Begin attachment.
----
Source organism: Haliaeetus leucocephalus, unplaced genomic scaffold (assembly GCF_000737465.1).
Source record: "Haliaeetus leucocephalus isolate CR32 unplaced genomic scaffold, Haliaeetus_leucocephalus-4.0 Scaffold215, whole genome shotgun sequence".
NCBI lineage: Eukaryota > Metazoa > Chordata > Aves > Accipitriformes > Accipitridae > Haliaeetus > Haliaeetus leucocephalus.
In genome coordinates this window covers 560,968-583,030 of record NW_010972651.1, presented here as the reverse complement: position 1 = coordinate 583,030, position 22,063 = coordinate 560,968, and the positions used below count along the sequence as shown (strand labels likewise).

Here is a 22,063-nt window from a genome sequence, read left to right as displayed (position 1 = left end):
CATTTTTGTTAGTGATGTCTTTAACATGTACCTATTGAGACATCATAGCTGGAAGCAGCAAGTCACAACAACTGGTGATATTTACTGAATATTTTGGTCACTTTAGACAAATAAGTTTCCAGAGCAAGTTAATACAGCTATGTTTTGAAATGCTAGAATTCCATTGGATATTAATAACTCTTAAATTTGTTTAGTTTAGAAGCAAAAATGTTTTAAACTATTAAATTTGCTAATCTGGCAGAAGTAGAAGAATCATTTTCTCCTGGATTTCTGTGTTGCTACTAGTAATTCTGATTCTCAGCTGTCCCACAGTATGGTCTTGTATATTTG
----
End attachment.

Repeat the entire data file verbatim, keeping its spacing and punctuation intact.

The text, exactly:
Source organism: Haliaeetus leucocephalus, unplaced genomic scaffold (assembly GCF_000737465.1).
Source record: "Haliaeetus leucocephalus isolate CR32 unplaced genomic scaffold, Haliaeetus_leucocephalus-4.0 Scaffold215, whole genome shotgun sequence".
NCBI lineage: Eukaryota > Metazoa > Chordata > Aves > Accipitriformes > Accipitridae > Haliaeetus > Haliaeetus leucocephalus.
In genome coordinates this window covers 560,968-583,030 of record NW_010972651.1, presented here as the reverse complement: position 1 = coordinate 583,030, position 22,063 = coordinate 560,968, and the positions used below count along the sequence as shown (strand labels likewise).

Here is a 22,063-nt window from a genome sequence, read left to right as displayed (position 1 = left end):
CATTTTTGTTAGTGATGTCTTTAACATGTACCTATTGAGACATCATAGCTGGAAGCAGCAAGTCACAACAACTGGTGATATTTACTGAATATTTTGGTCACTTTAGACAAATAAGTTTCCAGAGCAAGTTAATACAGCTATGTTTTGAAATGCTAGAATTCCATTGGATATTAATAACTCTTAAATTTGTTTAGTTTAGAAGCAAAAATGTTTTAAACTATTAAATTTGCTAATCTGGCAGAAGTAGAAGAATCATTTTCTCCTGGATTTCTGTGTTGCTACTAGTAATTCTGATTCTCAGCTGTCCCACAGTATGGTCTTGTATATTTG